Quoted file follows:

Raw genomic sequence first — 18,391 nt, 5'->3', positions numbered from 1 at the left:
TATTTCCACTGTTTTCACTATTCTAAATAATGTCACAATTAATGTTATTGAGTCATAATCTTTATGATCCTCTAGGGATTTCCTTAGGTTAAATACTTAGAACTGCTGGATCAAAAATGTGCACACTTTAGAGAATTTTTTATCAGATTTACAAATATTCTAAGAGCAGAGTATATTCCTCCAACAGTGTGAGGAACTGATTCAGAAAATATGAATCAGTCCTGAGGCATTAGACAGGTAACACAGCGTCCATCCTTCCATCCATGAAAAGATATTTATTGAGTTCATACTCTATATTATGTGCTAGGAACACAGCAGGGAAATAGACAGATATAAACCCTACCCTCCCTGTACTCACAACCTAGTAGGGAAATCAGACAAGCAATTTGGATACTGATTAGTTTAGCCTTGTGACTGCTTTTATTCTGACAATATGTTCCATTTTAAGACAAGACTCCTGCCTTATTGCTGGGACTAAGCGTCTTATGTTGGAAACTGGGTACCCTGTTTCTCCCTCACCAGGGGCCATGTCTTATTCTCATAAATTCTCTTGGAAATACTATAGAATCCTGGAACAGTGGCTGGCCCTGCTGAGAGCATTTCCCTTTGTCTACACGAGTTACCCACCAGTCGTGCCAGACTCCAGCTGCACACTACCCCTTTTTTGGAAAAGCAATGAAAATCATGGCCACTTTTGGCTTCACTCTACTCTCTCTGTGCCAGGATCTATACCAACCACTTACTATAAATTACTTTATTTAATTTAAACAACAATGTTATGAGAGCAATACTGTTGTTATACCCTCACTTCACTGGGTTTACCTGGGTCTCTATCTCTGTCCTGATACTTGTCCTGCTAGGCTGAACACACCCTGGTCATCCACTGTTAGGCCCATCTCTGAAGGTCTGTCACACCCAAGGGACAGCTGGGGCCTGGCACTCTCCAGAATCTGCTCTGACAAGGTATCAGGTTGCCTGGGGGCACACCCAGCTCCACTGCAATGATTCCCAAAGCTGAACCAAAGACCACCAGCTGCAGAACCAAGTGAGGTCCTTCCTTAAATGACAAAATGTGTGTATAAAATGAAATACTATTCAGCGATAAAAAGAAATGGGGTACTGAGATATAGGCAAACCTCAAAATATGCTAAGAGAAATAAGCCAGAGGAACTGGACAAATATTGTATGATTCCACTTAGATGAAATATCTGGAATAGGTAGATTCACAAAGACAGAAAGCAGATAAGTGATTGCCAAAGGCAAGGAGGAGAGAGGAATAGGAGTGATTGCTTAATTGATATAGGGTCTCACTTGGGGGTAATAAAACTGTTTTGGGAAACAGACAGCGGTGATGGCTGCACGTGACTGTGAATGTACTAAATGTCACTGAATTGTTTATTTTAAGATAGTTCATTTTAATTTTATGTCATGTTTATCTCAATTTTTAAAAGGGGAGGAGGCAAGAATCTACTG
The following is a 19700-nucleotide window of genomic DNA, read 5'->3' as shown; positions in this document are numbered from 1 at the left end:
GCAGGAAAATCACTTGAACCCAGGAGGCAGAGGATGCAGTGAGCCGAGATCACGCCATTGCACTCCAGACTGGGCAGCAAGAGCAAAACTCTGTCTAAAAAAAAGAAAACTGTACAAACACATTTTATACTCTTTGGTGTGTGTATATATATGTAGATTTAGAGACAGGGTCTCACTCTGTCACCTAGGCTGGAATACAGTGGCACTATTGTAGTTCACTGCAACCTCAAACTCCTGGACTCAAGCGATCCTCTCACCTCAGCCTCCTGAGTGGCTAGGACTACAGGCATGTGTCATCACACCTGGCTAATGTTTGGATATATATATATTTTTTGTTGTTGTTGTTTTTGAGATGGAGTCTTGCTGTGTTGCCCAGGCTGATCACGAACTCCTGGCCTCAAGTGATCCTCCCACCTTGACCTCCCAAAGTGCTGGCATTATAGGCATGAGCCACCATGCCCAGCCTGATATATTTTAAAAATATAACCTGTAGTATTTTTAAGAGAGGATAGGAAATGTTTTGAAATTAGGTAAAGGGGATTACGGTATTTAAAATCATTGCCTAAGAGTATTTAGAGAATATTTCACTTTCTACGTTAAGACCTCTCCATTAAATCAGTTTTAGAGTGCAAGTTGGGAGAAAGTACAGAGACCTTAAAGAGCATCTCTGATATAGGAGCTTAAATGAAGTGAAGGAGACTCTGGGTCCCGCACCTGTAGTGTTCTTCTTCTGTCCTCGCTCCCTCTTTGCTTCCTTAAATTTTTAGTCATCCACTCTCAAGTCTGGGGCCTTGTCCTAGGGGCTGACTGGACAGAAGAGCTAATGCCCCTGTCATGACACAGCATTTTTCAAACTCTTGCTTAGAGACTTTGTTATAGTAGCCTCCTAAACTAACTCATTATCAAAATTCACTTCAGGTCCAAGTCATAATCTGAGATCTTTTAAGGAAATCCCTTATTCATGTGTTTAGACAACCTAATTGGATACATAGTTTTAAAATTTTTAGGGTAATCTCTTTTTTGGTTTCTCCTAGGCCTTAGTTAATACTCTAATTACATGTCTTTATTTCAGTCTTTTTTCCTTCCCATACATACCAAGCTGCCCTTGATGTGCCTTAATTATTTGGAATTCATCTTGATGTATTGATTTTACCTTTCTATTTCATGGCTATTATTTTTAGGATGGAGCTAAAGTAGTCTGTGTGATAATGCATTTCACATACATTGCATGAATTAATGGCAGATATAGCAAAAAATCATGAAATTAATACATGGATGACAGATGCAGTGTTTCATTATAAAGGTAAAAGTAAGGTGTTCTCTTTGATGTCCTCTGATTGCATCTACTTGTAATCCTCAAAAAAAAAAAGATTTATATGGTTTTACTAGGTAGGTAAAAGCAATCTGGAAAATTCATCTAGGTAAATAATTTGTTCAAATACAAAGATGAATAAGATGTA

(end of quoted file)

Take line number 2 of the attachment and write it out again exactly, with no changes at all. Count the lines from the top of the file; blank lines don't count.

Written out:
TATTTCCACTGTTTTCACTATTCTAAATAATGTCACAATTAATGTTATTGAGTCATAATCTTTATGATCCTCTAGGGATTTCCTTAGGTTAAATACTTAGAACTGCTGGATCAAAAATGTGCACACTTTAGAGAATTTTTTATCAGATTTACAAATATTCTAAGAGCAGAGTATATTCCTCCAACAGTGTGAGGAACTGATTCAGAAAATATGAATCAGTCCTGAGGCATTAGACAGGTAACACAGCGTCCATCCTTCCATCCATGAAAAGATATTTATTGAGTTCATACTCTATATTATGTGCTAGGAACACAGCAGGGAAATAGACAGATATAAACCCTACCCTCCCTGTACTCACAACCTAGTAGGGAAATCAGACAAGCAATTTGGATACTGATTAGTTTAGCCTTGTGACTGCTTTTATTCTGACAATATGTTCCATTTTAAGACAAGACTCCTGCCTTATTGCTGGGACTAAGCGTCTTATGTTGGAAACTGGGTACCCTGTTTCTCCCTCACCAGGGGCCATGTCTTATTCTCATAAATTCTCTTGGAAATACTATAGAATCCTGGAACAGTGGCTGGCCCTGCTGAGAGCATTTCCCTTTGTCTACACGAGTTACCCACCAGTCGTGCCAGACTCCAGCTGCACACTACCCCTTTTTTGGAAAAGCAATGAAAATCATGGCCACTTTTGGCTTCACTCTACTCTCTCTGTGCCAGGATCTATACCAACCACTTACTATAAATTACTTTATTTAATTTAAACAACAATGTTATGAGAGCAATACTGTTGTTATACCCTCACTTCACTGGGTTTACCTGGGTCTCTATCTCTGTCCTGATACTTGTCCTGCTAGGCTGAACACACCCTGGTCATCCACTGTTAGGCCCATCTCTGAAGGTCTGTCACACCCAAGGGACAGCTGGGGCCTGGCACTCTCCAGAATCTGCTCTGACAAGGTATCAGGTTGCCTGGGGGCACACCCAGCTCCACTGCAATGATTCCCAAAGCTGAACCAAAGACCACCAGCTGCAGAACCAAGTGAGGTCCTTCCTTAAATGACAAAATGTGTGTATAAAATGAAATACTATTCAGCGATAAAAAGAAATGGGGTACTGAGATATAGGCAAACCTCAAAATATGCTAAGAGAAATAAGCCAGAGGAACTGGACAAATATTGTATGATTCCACTTAGATGAAATATCTGGAATAGGTAGATTCACAAAGACAGAAAGCAGATAAGTGATTGCCAAAGGCAAGGAGGAGAGAGGAATAGGAGTGATTGCTTAATTGATATAGGGTCTCACTTGGGGGTAATAAAACTGTTTTGGGAAACAGACAGCGGTGATGGCTGCACGTGACTGTGAATGTACTAAATGTCACTGAATTGTTTATTTTAAGATAGTTCATTTTAATTTTATGTCATGTTTATCTCAATTTTTAAAAGGGGAGGAGGCAAGAATCTACTG